Last Month, Ramtech’s Vice President of Engineering Roland Brown, was notified that he was reappointed as the Presiding Officer of the Texas Industrialized Building Code Council. Since the council was formed in 1984, Roland has been the only representative from the commercial modular building industry to hold the presiding officer position. He was reelected unanimously by the other ten members on the council, which functions as an advisory board for the Texas Department of Licensing and Regulation on issues related to the regulation of the industrialized housing and commercial building industries. (more…)
Ramtech has begun the installation of the 26 non-combustible steel-framed modular sections that will make up the two-story multi-use office building we’re constructing for Los Alamos National Laboratory (LANL) in Los Alamos, NM. The module setting process began for the 22,680 square foot permanent modular building after we were required to spend several weeks performing an extensive sub-surface investigation. This was done to locate both the known and unknown utilities and the remnants of a previous structure prior to developing the foundation for the building. (more…)
The value engineering of a modular building – including the layout itself – provides for a systematic way of looking at a project in order to substitute materials and methods with lower cost alternatives that don’t sacrifice the function or quality of the facility. Since our inception, Ramtech has continually practiced the concept of value engineering in order to meet both our customers expectations while also meeting their budgets. (more…)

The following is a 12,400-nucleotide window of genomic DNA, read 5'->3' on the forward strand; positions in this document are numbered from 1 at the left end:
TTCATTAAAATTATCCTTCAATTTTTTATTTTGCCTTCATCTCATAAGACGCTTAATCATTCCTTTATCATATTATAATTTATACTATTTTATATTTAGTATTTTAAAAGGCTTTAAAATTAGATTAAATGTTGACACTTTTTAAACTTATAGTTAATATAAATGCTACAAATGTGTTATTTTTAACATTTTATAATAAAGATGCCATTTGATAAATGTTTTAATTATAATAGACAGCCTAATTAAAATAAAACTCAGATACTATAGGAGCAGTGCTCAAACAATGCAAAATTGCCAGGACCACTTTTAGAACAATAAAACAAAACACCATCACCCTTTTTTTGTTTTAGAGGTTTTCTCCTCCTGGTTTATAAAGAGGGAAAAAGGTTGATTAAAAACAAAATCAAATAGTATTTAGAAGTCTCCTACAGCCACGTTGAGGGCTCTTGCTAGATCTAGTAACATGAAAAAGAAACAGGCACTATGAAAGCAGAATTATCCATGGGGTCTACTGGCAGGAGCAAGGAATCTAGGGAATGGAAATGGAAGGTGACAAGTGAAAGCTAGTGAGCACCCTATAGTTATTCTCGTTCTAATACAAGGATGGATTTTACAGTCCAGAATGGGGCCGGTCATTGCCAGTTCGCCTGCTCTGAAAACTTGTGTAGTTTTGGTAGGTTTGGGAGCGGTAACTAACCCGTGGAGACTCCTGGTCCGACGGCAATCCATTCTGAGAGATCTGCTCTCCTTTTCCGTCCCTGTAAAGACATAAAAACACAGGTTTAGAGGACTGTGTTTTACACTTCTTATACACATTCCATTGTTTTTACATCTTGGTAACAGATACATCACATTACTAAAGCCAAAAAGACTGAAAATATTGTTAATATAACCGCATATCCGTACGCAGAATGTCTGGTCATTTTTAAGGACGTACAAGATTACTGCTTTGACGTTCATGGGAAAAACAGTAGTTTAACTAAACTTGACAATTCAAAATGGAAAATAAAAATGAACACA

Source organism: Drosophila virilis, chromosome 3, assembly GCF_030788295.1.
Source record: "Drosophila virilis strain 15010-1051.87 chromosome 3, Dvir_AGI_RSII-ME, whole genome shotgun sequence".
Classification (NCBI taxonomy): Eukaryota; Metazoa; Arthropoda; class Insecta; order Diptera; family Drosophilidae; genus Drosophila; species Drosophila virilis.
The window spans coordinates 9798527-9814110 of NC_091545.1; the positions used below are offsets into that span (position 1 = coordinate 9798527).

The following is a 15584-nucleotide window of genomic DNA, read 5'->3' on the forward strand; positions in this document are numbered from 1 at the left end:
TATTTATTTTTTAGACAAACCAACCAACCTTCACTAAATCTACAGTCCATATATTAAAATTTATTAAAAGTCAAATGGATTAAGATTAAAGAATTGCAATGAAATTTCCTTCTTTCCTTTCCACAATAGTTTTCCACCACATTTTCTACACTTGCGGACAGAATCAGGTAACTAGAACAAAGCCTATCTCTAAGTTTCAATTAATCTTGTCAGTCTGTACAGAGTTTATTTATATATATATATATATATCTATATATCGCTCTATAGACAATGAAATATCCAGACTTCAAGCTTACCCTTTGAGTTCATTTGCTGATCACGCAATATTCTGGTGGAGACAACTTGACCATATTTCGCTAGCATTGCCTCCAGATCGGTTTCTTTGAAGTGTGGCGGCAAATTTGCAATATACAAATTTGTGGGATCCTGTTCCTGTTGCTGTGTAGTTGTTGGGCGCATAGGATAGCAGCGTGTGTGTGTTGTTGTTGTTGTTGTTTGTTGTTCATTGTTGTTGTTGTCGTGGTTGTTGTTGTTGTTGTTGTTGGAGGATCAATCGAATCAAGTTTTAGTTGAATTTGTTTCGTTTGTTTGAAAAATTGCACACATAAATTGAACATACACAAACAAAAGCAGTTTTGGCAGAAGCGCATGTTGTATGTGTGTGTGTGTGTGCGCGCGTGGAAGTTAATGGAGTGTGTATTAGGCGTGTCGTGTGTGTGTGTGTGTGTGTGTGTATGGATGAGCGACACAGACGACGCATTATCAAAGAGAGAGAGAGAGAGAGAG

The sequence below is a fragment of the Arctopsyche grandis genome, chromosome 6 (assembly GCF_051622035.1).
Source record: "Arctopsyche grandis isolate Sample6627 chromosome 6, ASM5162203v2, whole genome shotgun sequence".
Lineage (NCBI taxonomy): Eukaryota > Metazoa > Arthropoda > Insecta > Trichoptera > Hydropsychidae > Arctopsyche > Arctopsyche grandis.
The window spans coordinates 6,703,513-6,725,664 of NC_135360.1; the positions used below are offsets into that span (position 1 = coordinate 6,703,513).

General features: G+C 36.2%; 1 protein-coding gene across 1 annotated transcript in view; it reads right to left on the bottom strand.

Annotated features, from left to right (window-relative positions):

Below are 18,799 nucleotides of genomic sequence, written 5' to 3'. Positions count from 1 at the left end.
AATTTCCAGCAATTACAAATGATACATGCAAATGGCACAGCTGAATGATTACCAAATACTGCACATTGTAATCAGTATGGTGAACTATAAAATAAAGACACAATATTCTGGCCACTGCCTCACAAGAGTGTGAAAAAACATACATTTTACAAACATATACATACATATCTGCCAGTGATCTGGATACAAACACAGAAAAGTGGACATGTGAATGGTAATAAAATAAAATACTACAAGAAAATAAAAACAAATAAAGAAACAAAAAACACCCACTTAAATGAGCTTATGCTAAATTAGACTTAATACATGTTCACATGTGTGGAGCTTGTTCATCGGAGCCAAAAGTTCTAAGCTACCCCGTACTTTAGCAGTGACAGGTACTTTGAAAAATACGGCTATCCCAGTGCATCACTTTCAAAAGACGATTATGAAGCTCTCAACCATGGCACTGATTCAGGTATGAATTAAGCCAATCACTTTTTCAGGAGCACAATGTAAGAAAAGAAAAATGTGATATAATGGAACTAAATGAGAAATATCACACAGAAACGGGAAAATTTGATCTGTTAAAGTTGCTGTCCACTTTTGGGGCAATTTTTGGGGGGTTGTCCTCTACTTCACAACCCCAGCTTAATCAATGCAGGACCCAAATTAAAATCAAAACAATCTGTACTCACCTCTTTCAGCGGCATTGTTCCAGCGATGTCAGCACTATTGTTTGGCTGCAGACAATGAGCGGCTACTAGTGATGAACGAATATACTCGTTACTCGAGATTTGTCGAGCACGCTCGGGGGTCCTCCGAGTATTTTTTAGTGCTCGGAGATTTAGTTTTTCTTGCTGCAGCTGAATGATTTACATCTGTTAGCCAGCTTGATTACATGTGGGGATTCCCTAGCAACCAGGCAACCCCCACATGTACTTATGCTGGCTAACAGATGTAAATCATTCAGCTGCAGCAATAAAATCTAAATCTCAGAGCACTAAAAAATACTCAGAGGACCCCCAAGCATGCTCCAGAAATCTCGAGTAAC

Ramtech recently completed the installation of a permanent modular building for use as a police department headquarters for the City of Cottonwood Shores, TX. The 2,184 square foot facility provides additional space and room for growth for the city’s current five-officer police department. The building replaced an aging 720 square foot facility that was declared too structurally unsound to be repaired or added on to. (more…)
For years natural and man-made disasters have resulted in the widespread use of relocatable modular buildings to meet short and extended use replacement facility needs. This allows schools, government agencies, healthcare providers and commercial businesses to open and get back to operating quickly without significant delays. A case in point was an entire middle and high school campus that Ramtech built for West ISD after the massive fertilizer plant explosion destroyed two of the district’s schools in April of 2013.
Now, with the current COVID-19 pandemic, modular construction has once again been brought to the forefront, with high profile projects that have helped to provide urgent care medical facilities in China and other hot spots around the globe. However the impact that modular construction has made may be changing attitudes well after the crises eases, as this article from our friends at Architizer.com point out in the ‘8 Ways COVID-19 Will Change Architecture’. It includes a strong argument for an increase in the use of modular construction.
Read about eight of these new approaches including, modular construction, that may have long lasting impacts on the way cities are designed following the COVID-19 outbreak here.